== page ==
Rafic Labboun Bank Fraud Scheme

On the same team with Hezbollah?
Still, the question is a fair one. Last week MGRR sent an email to Labboun's U.S. attorney, Mark Joseph Reichel, as follows: "Many press sources claim that Labboun has substantial connections to Hezbollah. Some Mexican news accounts have linked his 2010 bank fraud convictions in San Jose to an alleged attempt to provide financing to the organization. I’ve scoured the PACER documents and find no reference to such matters. I would very much like to have your official response on that issue."

Here is Reichel's verbatim reply (Sept. 12) to MGRR:
"1. The case was a very small case as federal cases go;
2. It happened in 02; when he returned in 09 they were following him, arrested him as he was about to leave
3. Was strange that they spent so many resources prosecuting the guy for a really small amount of $
4. In the course of trial, the government did show the judge some CIPA filings, which I could not see; also, they instructed the the arresting officer--from the airport--an ICE officer--to not answer any questions I might have during the trial while he testified that touched on national security. He is from a part of Beirut which has seen a lot of fighting and misery. His brother was killed in the fighting."

In brief, Reichel dodged the ultimate issue of Labboun's alleged support of Hezbollah. There's nothing unusual about that; it's a defense attorney's job to ignore all sorts of uncomfortable questions from the press, particularly when an absconding client is about to stand again before a federal judge. Whether Rafic Labboun is a devoted disciple of radical Islam, however, or just another bank scam and rubber check artist, remains far from clear.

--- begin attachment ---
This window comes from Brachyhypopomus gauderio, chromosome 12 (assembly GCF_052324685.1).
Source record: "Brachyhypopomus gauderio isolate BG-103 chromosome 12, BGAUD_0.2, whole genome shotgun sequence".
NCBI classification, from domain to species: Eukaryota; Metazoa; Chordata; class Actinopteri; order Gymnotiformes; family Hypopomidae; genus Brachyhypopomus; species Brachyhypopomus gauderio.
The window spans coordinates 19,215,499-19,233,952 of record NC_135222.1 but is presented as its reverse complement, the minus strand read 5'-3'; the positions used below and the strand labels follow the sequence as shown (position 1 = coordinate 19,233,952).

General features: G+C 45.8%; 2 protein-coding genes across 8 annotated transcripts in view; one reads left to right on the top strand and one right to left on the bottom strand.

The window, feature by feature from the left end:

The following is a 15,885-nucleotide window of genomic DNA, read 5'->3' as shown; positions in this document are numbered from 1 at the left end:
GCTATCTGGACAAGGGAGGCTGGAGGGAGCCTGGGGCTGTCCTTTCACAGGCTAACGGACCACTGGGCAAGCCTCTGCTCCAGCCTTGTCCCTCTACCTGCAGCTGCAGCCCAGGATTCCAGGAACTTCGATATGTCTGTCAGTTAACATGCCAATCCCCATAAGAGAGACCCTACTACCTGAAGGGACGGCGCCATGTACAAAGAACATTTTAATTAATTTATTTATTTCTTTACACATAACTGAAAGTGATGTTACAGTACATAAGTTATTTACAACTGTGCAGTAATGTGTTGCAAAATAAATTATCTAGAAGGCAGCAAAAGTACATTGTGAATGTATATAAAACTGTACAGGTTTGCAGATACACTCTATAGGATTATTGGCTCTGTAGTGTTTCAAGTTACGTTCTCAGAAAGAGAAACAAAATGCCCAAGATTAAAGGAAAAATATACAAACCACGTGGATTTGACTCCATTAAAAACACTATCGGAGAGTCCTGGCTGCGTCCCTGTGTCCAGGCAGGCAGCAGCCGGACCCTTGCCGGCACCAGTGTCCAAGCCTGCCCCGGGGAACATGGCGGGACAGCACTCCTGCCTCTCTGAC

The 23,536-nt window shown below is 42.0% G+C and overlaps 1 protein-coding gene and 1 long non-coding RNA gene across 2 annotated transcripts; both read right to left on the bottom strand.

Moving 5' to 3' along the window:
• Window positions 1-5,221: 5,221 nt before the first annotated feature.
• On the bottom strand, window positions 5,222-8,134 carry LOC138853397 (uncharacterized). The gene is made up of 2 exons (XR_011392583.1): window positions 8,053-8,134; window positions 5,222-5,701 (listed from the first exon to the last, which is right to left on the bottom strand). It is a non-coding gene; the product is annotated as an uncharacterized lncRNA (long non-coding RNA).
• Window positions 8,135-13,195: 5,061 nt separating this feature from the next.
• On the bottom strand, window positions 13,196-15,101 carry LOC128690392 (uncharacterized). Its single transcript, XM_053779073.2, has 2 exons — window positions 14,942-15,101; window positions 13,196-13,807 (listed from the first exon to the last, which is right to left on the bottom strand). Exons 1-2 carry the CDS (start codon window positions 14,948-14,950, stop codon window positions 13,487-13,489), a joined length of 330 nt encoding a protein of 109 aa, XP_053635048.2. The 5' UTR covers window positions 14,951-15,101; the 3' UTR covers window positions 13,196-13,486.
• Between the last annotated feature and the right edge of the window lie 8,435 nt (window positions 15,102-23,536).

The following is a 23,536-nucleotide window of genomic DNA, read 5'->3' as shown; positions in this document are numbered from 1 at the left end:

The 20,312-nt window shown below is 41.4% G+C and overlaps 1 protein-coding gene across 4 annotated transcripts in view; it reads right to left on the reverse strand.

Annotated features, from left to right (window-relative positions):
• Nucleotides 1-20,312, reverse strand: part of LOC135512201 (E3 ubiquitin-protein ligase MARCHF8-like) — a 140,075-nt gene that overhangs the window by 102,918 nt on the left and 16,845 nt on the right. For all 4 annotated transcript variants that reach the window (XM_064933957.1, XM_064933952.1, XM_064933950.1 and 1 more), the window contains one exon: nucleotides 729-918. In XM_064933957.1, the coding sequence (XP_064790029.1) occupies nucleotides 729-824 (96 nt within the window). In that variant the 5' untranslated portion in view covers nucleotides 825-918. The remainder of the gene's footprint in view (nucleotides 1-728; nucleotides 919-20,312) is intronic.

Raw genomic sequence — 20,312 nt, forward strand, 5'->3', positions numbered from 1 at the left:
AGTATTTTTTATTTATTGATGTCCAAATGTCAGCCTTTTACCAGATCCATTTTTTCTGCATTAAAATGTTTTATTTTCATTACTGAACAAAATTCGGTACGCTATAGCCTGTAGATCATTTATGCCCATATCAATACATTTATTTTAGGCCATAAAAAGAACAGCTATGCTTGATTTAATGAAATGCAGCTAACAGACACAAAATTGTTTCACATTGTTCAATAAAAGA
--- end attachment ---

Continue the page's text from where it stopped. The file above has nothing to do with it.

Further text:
Oct. 22 - Alleged Hezbollah sympathizer was on his way to Beirut when arrested in Mérida, Mexico

Oct. 2 - Labboun had another appearance in federal court yesterday, and according to documents he waived his preliminary parole revocation hearing. In a nutshell, that means he's not going to contest the parole violation charge which was filed against him in July. How could he, since he was arrested 2,500 miles away in Mérida last month? Where will all of this lead when he's eventually convicted of the PV charge and sentenced? Insofar as I can tell, to perhaps a few more weeks in the Big House.

Sept. 28 - Labboun returned to court yesterday for the first stage of a parole revocation proceeding. The judge ordered him held without bond (no surprise there). It appears that federal prosecutors will have very little leverage over him, though. In June 2010 Labboun was sentenced to 27 months. He was released in June of this year, so he's already served the bulk of his time. Apart from the unpaid bank restitution, there's not much more that can be done to him. He'll be back in court next week.

The Yucatán Times reported last week that Rafic Labboun was carrying a fraudulent Belize passport when arrested. Belize shares a border with Quintana Roo state, in the extreme southeastern corner of the country. A Spanish language news source said that Labboun owned a restaurant in Mérida, a capital city which has long been home to a flourishing Lebanese community. But since he spent the last two years in prison, the claim seems highly unlikely.